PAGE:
Unresponsive with no pulse
3. If the patient is unresponsive, ask another bystander to find an AED immediately. If you are the only person there do the following-
Feel for a pulse by putting two fingers gently on the side of the patient’s neck. If there is no pulse or you’re not sure, immediately start pushing hard and fast in the center of the patient’s chest between their nipples. Hum ‘Staying Alive’ to yourself to keep the right rhythm(you’re aiming for at least 100 compressions per minute and you want to compress at least 2 ½ inches down on their chest.). Don’t stop compressions unless someone is there that can switch out with you, you become so tired that you cannot continue, or an AED arrives. Don’t worry if the patient has no pulse but appears to be gasping. This is normal and you’re not hurting them-its just something that sometimes happens when someone is dying.
4. When an AED arrives, open it up and turn it on ASAP. Thats literally all you need to do. Its going to talk you through everything else.
Unresponsive with a pulse but not breathing or only gasping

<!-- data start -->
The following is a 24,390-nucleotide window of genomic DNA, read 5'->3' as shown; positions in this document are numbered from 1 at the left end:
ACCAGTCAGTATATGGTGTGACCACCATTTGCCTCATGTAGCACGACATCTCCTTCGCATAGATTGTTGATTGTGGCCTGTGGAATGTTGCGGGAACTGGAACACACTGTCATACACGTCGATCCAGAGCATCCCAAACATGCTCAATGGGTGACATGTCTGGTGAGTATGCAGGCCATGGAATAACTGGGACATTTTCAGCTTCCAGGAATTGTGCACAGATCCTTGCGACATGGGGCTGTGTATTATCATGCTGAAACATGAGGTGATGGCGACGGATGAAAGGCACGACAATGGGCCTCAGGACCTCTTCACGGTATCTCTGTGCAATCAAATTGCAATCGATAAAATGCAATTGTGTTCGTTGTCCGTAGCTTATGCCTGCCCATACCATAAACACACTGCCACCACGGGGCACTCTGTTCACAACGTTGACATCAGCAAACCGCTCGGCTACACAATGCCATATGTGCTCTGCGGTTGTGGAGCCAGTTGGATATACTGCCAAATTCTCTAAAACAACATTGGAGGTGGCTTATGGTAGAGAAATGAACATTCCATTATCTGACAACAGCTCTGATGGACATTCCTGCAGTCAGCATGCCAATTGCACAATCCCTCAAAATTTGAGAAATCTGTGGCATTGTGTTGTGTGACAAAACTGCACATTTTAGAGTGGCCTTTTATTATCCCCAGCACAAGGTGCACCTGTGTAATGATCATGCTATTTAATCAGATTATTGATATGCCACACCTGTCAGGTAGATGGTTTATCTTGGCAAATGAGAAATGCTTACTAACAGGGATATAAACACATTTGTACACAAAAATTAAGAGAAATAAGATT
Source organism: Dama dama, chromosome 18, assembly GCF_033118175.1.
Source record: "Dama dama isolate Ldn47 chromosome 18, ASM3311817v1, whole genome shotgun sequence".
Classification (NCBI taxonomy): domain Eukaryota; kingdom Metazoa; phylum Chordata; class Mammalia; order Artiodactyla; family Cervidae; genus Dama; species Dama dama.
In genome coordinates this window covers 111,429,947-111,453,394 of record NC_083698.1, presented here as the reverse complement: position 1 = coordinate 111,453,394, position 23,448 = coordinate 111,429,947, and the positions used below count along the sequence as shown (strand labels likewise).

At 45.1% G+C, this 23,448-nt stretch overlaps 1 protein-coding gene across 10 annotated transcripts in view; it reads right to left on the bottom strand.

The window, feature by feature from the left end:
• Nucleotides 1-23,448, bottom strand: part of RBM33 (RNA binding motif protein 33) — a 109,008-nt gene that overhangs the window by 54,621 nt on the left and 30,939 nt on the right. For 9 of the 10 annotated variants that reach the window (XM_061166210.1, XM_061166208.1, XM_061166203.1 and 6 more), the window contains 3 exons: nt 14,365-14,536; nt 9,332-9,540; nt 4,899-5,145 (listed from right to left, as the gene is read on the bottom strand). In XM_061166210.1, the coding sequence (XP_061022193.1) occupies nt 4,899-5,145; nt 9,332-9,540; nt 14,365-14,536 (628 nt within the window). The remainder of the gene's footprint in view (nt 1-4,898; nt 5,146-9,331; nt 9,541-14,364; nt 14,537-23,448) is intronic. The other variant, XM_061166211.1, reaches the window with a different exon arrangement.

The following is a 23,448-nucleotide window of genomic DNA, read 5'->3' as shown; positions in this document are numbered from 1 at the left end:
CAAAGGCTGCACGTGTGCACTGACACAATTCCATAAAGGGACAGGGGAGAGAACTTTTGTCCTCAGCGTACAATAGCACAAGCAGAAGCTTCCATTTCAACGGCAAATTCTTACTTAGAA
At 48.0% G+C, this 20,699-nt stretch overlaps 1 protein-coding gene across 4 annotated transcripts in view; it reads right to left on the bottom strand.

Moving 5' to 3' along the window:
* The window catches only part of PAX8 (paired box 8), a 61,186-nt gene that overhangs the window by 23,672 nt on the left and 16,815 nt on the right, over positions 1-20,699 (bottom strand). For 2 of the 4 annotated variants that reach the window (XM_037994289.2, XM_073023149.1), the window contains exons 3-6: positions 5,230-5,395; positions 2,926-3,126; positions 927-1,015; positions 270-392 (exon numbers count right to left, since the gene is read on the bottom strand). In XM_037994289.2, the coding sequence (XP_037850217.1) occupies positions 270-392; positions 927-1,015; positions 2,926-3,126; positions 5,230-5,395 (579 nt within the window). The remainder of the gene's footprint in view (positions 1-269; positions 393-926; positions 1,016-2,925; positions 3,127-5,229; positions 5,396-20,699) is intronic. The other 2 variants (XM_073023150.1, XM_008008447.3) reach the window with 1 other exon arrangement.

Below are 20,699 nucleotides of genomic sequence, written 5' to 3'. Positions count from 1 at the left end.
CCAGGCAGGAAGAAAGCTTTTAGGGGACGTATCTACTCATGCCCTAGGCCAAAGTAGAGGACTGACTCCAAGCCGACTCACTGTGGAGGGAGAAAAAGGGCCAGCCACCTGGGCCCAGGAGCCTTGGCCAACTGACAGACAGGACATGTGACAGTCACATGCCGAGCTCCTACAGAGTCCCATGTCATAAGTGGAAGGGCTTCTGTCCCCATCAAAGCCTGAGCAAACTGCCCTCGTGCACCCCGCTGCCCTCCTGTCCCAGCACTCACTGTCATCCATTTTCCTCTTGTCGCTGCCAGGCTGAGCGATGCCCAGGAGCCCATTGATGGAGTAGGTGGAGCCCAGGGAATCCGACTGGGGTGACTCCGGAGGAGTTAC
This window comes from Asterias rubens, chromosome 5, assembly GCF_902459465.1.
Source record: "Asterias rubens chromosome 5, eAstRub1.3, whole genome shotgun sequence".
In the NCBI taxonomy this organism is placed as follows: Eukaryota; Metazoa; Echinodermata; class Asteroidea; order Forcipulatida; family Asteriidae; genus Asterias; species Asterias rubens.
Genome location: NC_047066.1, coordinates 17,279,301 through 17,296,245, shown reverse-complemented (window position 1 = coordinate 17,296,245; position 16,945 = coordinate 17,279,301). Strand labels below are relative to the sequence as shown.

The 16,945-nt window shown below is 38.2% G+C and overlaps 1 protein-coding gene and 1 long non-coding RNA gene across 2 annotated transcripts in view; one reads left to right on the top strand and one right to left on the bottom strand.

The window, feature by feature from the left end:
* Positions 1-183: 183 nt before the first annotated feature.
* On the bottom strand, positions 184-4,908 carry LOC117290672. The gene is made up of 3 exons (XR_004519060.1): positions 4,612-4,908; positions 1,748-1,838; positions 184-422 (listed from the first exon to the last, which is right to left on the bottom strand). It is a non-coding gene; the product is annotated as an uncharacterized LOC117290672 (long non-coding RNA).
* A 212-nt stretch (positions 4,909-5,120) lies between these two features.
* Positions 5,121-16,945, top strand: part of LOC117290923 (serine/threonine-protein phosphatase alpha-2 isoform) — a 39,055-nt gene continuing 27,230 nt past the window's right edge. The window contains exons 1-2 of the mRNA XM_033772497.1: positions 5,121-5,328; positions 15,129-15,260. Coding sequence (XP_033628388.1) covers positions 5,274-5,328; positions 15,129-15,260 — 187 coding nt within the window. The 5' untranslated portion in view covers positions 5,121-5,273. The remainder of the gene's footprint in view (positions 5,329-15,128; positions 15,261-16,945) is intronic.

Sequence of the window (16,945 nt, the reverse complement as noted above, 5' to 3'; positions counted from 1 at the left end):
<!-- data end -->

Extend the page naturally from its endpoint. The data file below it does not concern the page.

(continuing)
5. Tilt their chin back and put your mouth over their mouth. Pinch their nostrils shut. If its a child, put your mouth over their mouth and nose. Give 1 breath and watch their chest to see if it rises. If it does not rise, try to tilt their chin back again and give another breath. Give rescue breaths every 6-8 seconds.
Unresponsive and breathing with a pulse
6. Roll the patient onto their side so that if they vomit, they won’t choke. Keep them safe and warm and look for any clues to what may have happened(did they bite their tongue? Did they urinate on themselves?)
Responsive with various complaints(in no particular order)
7. If they have chest pain-give them 4 tablets of 81 mg baby aspirin. Seriously. Saves lives. Carry it in your pocket everywhere.
8. Provide comfort measures specific to the situation(aka cool compresses for the forehead, ect.) General rule is to keep the patient safe and warm.
9. If they’re a family member or you have access-gather the patient’s medications together in one spot for EMS to take to the hospital.
10. If the patient is a known diabetic and feels that their sugar has dropped, the best things to give them are things like orange juice and peanut butter crackers-basically complex sugars and carbs. While better than nothing, candy bars and sodas are too sugary and will shoot their blood sugar up really fast only to have it crash again later if they don’t get complex carbs into them.
11. If the patient is responsive but confused and you’re not sure if they can swallow, DO NOT GIVE THEM ANYTHING TO EAT OR DRINK.